During the last decade, British jazz has been booming and London has become, once again, one of the jazz capitals of the world. To get a feel of what's happening, the place for live music is no longer Ronnie Scott's Jazz Club
, but a place called The Vortex
, directed by Oliver Weindling. Weindling is also the man behind the visionary Babel Label
that has given voice to many of the new musicians who have popped up from the underground. Whether it has been the musicians from the British experimental big band Loose Tubes
or musical collectives like F-IRE, Loop or LIMA, Weindling has had his ears to the ground and discovered the sounds of future while they were still in the making.
Since Weindling started to document the music he liked on his Babel label, he hasn't looked back. In 2012, Weindling is as busy as ever with a release schedule that keeps on growing, and as the catalog reveals, his taste is exquisite, but eclectic, ranging from roots- music and blues to modern jazz and avant-garde metal. All About Jazz
: When did you form the label and was there any particular reason why it happened? Oliver Weindling
: Babel was formed in 1994. I was working with a few musicians like Billy Jenkins
and Iain Ballamy
, and was amazed how difficult it was at that time to get good music released. The press at the time only seemed to want to write about musicians when there was a new album. I had particularly got interested in the jazz scene around the time of Loose Tubes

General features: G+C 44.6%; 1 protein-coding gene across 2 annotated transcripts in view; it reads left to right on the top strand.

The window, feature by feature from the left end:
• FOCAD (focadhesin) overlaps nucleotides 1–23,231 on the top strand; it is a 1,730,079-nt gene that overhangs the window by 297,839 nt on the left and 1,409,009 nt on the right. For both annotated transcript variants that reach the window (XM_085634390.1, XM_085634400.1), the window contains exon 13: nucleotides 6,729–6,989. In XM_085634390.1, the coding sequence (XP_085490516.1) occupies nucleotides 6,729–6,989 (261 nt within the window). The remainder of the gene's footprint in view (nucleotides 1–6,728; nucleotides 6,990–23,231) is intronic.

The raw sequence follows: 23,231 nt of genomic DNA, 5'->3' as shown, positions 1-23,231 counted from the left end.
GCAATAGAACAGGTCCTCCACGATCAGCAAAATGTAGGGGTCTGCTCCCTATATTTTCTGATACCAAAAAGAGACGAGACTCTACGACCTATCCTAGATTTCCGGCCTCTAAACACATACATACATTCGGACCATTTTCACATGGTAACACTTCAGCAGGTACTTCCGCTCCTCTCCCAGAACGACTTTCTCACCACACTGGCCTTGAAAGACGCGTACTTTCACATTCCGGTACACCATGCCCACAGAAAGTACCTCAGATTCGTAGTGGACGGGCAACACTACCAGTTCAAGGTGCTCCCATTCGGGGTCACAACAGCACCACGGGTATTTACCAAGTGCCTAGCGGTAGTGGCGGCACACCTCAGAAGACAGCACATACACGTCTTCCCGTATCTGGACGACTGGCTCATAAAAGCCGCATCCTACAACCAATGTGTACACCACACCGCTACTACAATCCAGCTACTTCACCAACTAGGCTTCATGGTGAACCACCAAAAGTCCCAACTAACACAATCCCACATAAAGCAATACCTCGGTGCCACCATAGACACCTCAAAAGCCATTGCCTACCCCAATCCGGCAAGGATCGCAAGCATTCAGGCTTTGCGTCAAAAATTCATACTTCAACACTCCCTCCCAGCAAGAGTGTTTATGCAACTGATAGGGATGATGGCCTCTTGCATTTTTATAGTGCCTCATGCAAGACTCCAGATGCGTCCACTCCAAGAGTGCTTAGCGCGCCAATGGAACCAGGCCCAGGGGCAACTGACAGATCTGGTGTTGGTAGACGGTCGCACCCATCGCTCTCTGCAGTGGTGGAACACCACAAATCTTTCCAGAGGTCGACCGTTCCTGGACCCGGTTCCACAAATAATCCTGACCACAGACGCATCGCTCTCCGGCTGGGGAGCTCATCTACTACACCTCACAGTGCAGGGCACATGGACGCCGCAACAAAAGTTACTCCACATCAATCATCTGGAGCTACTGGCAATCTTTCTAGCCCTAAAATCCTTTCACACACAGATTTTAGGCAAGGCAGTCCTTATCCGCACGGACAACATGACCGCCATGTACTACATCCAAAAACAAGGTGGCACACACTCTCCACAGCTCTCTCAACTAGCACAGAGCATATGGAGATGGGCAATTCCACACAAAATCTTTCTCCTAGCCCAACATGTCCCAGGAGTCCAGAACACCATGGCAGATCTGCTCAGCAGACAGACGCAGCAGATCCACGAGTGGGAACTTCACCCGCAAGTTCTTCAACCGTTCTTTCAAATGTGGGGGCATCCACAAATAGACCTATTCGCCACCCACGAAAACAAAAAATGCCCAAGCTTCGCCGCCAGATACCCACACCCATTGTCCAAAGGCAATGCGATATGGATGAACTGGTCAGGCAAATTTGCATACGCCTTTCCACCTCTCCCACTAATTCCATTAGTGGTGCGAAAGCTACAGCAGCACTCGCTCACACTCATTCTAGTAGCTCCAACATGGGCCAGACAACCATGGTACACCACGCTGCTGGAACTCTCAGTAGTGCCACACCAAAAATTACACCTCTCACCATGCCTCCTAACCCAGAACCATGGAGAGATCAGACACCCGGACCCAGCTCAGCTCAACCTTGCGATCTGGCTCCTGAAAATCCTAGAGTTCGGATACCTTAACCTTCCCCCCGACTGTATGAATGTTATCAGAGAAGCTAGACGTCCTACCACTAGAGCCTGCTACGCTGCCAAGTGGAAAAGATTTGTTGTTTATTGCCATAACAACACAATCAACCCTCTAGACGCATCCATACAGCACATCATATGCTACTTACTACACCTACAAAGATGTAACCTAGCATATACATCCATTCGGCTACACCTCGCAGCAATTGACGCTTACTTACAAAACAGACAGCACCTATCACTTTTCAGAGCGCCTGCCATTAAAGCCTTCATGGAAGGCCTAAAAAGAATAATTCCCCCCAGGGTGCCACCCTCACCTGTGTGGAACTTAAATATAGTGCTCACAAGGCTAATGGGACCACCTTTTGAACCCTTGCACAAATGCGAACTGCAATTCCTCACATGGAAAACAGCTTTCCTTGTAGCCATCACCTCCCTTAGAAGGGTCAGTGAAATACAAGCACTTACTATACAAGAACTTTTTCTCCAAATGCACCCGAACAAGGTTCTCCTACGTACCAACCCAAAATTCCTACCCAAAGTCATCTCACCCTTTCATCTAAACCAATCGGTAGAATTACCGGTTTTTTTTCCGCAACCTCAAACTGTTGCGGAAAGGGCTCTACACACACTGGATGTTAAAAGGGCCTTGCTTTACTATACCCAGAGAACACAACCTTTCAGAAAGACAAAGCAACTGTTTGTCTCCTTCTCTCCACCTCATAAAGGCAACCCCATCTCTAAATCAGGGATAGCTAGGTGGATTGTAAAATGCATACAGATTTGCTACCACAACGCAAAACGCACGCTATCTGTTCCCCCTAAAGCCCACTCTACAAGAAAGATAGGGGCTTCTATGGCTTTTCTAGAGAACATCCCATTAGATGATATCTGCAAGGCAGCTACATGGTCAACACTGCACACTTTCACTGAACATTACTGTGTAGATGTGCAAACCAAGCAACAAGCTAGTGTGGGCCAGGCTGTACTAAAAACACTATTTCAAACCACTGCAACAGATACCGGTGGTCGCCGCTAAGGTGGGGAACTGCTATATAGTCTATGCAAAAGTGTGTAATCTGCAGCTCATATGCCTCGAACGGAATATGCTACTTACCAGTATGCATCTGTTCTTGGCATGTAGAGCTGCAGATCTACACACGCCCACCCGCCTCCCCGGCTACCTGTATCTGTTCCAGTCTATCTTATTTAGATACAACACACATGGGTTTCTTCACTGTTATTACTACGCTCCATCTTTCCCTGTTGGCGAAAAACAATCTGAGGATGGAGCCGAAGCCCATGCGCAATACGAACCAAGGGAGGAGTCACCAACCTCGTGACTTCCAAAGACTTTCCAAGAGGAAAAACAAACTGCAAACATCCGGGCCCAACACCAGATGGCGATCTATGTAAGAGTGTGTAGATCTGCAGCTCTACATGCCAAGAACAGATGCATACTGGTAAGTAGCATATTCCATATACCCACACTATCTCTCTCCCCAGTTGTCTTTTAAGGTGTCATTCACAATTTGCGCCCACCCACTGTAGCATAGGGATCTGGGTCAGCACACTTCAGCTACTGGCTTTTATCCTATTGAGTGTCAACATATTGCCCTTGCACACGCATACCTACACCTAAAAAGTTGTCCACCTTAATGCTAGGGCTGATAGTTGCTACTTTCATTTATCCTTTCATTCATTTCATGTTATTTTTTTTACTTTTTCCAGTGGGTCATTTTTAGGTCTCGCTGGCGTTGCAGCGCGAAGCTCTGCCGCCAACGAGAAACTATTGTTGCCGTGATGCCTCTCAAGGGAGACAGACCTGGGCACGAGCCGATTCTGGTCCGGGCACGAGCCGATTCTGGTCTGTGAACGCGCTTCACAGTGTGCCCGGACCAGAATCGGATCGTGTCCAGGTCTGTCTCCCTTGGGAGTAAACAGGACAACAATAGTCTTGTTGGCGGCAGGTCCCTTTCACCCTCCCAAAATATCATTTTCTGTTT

, when I met many of the musicians. Things had gradually evolved from my being involved with musicians as a hobby while working as an economist in a bank to my moving beyond that in 1989. AAJ
: What's the story behind the name? OW
: The name Babel is to reflect the Tower and the universal language of music. It has always been a concern of mine that, unlike that tower in the Bible, mine doesn't fall down. AAJ
: You also run a jazz club. Do you find that your activities as a label owner and concert-promoter influence each other or do you try to separate the different identities? OW
: I am one of the people who helps to run the Vortex, though perhaps the most active of the directors! It is structured as a non-profit club. I got involved there when it was being squeezed out from its previous venue and I realized that the philosophy behind the Vortex was similar to mine. Certainly I am influenced by what I hear in the club in terms of where recordings go and I get to know the musicians there. AAJ
: Do you favor a "live" feel on your recordings or do you prefer the sound of the studio? Is there a particular engineer you work with? OW